If you're disappointed with Wall Street pay, consider moving to Omaha. More specifically, to the den of the Oracle of Omaha.
Warren Buffett rewards his lieutenants handsomely, Bloomberg reports, which may persuade you to heed the call of the corn husk. Berkshire Hathaway paid out the following sums in 2011 compensation to stewards of companies it has stakes in: $17.4 million to Thomas Nerney, chief executive of United States Liability Insurance Group, $12.4 million to Tony Nicely, CEO of Geico, and $9.26 million to Ajit Jain, head of Berkshire's reinsurance division.
Buffett himself earns $100,000 in compensation every year. Though he makes himself out to be more Main Street than Wall Street with his folksy demeanor, Buffett is keen on attracting talented workers and is willing to pay the price for them. In 2010, he told Bloomberg: "We've paid out very large bonuses at Berkshire in the past, but we've always paid them out for performance. I love getting talented people doing great things for us, and I'll pay them accordingly."
It's almost enough to make you forget the pain of zeroes on Wall Street this bonus season.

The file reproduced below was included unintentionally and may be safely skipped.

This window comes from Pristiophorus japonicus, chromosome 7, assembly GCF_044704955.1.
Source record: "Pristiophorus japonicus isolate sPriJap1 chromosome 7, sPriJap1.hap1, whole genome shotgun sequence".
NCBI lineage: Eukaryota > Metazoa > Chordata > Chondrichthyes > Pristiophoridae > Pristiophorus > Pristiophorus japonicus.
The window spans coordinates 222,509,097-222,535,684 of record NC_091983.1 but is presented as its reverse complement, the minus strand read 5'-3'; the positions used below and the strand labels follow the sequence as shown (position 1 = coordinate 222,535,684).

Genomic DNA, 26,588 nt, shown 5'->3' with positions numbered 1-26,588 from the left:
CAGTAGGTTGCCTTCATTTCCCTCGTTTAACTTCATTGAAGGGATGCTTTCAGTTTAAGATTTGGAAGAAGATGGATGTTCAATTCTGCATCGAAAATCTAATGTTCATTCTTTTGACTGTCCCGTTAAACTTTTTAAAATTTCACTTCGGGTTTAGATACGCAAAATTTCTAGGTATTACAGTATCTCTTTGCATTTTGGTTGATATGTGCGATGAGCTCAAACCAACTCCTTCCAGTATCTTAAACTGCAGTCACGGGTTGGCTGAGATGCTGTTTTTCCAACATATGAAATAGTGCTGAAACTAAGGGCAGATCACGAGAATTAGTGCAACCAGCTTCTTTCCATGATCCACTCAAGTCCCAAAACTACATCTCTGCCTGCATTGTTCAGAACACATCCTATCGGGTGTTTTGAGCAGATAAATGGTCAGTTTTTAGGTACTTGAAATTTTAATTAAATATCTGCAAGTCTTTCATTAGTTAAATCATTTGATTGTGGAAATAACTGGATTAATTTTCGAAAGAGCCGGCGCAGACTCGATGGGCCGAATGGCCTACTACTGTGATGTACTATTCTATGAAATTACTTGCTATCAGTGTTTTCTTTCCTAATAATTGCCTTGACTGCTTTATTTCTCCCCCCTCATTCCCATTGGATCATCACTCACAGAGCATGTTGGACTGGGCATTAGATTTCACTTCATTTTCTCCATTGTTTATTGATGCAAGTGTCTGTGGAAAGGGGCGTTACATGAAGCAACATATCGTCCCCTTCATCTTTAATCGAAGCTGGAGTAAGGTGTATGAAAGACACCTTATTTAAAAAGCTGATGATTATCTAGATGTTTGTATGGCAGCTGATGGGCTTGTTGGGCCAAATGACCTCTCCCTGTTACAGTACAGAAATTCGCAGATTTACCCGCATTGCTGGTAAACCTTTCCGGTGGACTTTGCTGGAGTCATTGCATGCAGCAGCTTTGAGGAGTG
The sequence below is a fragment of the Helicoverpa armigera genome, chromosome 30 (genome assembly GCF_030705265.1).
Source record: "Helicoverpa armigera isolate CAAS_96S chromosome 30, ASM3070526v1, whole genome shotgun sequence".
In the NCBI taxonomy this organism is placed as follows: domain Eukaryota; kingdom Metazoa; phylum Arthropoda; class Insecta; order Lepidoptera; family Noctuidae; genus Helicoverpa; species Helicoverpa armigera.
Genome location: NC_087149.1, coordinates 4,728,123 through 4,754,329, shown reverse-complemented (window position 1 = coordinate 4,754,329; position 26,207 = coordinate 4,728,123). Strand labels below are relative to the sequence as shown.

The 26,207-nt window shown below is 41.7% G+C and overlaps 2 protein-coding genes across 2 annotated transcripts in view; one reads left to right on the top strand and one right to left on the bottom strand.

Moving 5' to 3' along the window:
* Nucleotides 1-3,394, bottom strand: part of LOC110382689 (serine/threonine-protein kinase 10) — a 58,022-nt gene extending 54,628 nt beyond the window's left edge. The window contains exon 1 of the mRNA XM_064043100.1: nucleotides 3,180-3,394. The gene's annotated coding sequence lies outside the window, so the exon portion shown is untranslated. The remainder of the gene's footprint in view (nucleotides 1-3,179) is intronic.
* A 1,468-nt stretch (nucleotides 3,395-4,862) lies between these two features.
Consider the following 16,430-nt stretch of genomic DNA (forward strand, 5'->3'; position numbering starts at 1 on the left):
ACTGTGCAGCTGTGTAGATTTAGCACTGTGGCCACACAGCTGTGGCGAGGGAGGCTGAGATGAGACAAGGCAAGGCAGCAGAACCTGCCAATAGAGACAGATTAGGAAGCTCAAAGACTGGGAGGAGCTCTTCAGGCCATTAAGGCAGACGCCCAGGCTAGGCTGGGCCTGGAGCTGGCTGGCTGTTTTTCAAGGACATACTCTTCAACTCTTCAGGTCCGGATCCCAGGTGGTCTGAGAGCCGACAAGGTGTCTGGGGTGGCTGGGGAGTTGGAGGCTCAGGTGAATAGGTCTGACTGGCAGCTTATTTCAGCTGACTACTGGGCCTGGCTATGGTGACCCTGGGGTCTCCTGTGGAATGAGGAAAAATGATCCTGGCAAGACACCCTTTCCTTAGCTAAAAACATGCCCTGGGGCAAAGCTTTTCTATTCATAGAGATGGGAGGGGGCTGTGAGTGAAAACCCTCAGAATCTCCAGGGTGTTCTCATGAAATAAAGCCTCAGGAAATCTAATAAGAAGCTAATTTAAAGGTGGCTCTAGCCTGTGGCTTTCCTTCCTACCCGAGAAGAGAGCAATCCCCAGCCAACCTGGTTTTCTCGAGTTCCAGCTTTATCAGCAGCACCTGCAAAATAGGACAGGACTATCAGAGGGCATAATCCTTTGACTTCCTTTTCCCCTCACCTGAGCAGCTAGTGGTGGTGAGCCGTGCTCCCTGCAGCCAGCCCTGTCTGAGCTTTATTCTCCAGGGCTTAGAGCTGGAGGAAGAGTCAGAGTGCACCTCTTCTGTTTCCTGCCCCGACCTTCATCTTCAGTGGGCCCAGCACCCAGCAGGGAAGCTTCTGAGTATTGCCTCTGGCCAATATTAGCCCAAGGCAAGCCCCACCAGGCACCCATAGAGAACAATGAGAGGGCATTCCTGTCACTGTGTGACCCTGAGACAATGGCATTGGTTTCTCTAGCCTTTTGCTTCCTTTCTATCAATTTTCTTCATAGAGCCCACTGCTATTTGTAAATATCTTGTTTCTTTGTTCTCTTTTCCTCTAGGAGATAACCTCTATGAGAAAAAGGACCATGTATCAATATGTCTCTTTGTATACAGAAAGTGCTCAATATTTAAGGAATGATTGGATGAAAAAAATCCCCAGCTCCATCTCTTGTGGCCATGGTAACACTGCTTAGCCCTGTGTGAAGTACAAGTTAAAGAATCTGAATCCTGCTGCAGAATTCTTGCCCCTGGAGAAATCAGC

Cantor Hiring (FINS)
Cantor Fitzgerald will hire 200 people this year in its business lines around the world. The firm is eager to capitalize on Wall Street layoffs that are sending prime talent straight to its door.
Rearranging Furniture (Financial News)
The new overlords at Deutsche Bank are busily installing their own commanders, like new Chief Risk Officer Stuart Lewis.
Pay Day (Fortune)
Wells Fargo Chief Executive John Stumpf did, er, well in 2011. He took home $18 million in pay last year.
Stepping Down (Financial News)
Hector Sants, chief of the U.K.'s financial regulatory body, is quitting his job by the end of June. He had been itching to get out of there for quite some time.
You'll Know It When (The Globe and Mail)
Burnout is the condition that dare not speak its name. Here are the symptoms so you can self-diagnose, and take six months off if necessary (dare to dream).
Coming Together (NYT)
Need a buddy, Goldman Sachs? New York Mayor Michael Bloomberg hung out with Lloyd and Co. last week to soothe the bank's hurt feelings over Greg Smith's resignation letter.
Buzz Around the Office
Jon Stewart interviews Quentin Tarantino about his new feature, Pulp Fiction. Oh yeah, and it's 1994.
List of the Day: Job-hunting Over 50
The rules can be different when you're searching for a job over a certain age bracket.
1. List only the last 15 to 20 years of experience on your resume.
2. Show your tech know-how.
3. Network beyond your peer group.